Terri Schiavo’s Family Comments on Bp. Lynch Retirement
News: Life and Family
“The worst thing that can happen when you’ve got your hand out for help is for someone to spit in it”
PHILADELPHIA (ChurchMilitant.com) – The family of Terri Schiavo is commenting on the recent retirement of St. Petersburg, Florida’s bishop Robert Lynch, whom they maintain has “misled the people of his diocese about … the meaning and consequences of [Schiavo’s] state-sanctioned death.”
Bobby Schindler, Schiavo’s brother and president of the Terri Schiavo Life & Hope Network, released a statement Tuesday, reflecting on the bishop’s legacy in relation to Schiavo’s heavily publicized death in 2005 after 14 days of starvation and dehydration at the hands of her guardian, the hospital and the state of Florida.
“As a Catholic myself, any criticism I offer of Bishop Lynch is rooted in my love for, and obedience to, the role of any bishop in shepherding the faithful,” Schindler begins. “That being said, Bishop Lynch has been a poor moral leader.”
“The worst thing that can happen when you’ve got your hand out for help is for someone to spit in it,” he continued. “In my family’s experience, Bishop Lynch was like the man spitting in the hand of a person in need.”
Schindler recalled his families’ pleas to the bishop for support or for a public statement regarding the immorality of depriving his sister of food and water — an end-of-life practice condemned by Church teaching — which were met instead with “weak platitudes that served to endorse an estranged husband’s death wish for his wife.”
According to Schindler, he will never forget “one of [Bp. Lynch’s] boldest statements, issued in the weeks leading up to [his] sister’s death.” Lynch “didn’t call for mercy for Terri,” he recalls, “or for the continuation of basic care, but, unbelievably, for my family and those fighting for my sister to ‘step back a little and allow some mediation in these final hours’ with those seeking to end my sister’s life. They were only her ‘final hours’ because men like him regarded her right to life as negotiable rather than absolute.”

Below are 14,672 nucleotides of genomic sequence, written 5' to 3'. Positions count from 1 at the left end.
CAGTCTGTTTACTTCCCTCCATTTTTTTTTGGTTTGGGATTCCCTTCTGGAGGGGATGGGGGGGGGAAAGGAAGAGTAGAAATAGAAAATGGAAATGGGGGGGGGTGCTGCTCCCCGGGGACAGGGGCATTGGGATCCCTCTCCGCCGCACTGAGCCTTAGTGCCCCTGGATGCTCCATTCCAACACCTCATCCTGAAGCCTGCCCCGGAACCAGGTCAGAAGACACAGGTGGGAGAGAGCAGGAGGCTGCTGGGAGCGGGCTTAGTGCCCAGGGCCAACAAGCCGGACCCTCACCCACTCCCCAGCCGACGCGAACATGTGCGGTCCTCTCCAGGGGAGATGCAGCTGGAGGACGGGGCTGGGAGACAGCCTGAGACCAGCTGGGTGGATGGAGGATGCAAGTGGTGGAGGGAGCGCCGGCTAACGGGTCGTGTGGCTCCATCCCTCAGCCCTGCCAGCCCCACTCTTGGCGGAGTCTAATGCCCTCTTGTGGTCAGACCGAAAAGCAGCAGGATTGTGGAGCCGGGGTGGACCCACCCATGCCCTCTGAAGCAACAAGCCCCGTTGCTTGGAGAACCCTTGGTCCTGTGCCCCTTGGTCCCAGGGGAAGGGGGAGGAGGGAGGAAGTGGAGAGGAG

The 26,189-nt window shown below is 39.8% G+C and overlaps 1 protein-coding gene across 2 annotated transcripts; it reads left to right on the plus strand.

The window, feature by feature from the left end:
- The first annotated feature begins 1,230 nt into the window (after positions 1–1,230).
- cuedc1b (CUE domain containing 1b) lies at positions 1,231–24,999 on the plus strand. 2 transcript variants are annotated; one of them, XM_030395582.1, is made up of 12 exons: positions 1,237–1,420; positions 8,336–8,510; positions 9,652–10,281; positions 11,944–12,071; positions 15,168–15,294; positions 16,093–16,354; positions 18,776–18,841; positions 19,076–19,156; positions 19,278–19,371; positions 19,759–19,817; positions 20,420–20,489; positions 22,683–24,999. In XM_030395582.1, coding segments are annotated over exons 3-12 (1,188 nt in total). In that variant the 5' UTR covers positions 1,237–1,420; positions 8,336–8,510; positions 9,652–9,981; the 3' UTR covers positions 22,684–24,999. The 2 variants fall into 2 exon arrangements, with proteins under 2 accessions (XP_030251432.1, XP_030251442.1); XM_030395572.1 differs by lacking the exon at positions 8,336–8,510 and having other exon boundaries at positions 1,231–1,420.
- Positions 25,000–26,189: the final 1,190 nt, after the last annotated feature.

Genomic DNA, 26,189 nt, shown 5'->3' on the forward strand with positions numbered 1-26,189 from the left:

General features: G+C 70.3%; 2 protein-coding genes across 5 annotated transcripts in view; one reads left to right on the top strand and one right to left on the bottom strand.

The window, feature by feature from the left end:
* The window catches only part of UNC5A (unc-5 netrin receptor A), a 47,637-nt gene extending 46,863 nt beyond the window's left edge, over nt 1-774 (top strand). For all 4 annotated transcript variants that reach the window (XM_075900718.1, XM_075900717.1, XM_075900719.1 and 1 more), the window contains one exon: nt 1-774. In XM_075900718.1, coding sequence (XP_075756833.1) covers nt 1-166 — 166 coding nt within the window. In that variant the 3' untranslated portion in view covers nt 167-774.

“It remains a spiritual struggle,” Schindler admits, “for me to come to terms with what this man did and failed to do as my bishop during the most brutal years in my sister’s life.”
“Bishop Lynch visited my daughter just once, for a few moments,” asserts Terri’s mother, Mary Schindler. “And at a key moment in my daughter’s legal defense, Bishop Lynch allowed a local priest named Fr. Gerard Murphy to testify — against my daughter. Father Murphy admitted his testimony was contrary to Catholic teaching, and that he had permission from Bishop Lynch to share it. As a mother, I take comfort in the fact that God knows all the ways that Bishop Lynch failed my daughter.”
A press release had been issued by the bishop in October 2002, but only after Terri’s father, Robert Schiavo, had sent a letter to the diocese in November 2001, asking for the support of the bishop. The official response from Bp. Lynch incorrectly stated Church teaching:
The public discussion of Terri Schiavo’s right to life touches the lives of many people. … Roman Catholic moral theology suggests that the removal of food and hydration from a patient … is justifiable only if the natural projected path of the individual’s medical condition will lead inevitably to death. … Some of the members of Terri’s family believe her condition is irreversible and inevitably deteriorating towards death, while others do not. … The Church, however, will refrain from passing judgment on the actions of anyone in this tragic moment.
Contrary to Bp. Lynch’s claims, the Catholic Church only allows removal of extraordinary means to keep a patient alive. Basic food and water are not considered extraordinary means, and therefore to remove such sustenance from an otherwise healthy person — which Terri Schiavo was — is a grave evil that can never be justified.
The statement from the Terri Schiavo Life & Hope Network concludes with remarks from the organization’s executive director, Tom Shakely:
In Scripture, Christ instructs us through fury at the money-changers in the temple of the just role of righteous anger, just as Pilate later reminds us of the scandal that is indifference to truth. Bishop Lynch’s actions brought scandal to the Catholic community during Terri’s barbaric death. Bishop Lynch’s conciliatory attitude toward the Culture of Death continues to carry a certain teaching authority due to his office, and in this sense his approach is a continuing tragedy for those seeking moral instruction on matters with life and death consequences.
Terri Schiavo died on March 31, 2005, a little over 15 years since she’d gone into cardiac arrest and suffered massive brain damage which placed her in what doctors describe as a persistent vegetative state — a diagnosis her family rejected because she responded to stimuli, including requests that she move her eyes or other body parts, and smiling and laughter in response to her parents’ jokes.
Since her death, which came two days before the death of Pope St. John Paul II, the Schindler family have worked tirelessly through the Terri Schiavo Life & Hope Network to uphold “human dignity through service to the medically vulnerable.” In the nearly 11 years since its founding, the organization has “advocated and assisted more than 1,500 medically vulnerable patients and families.”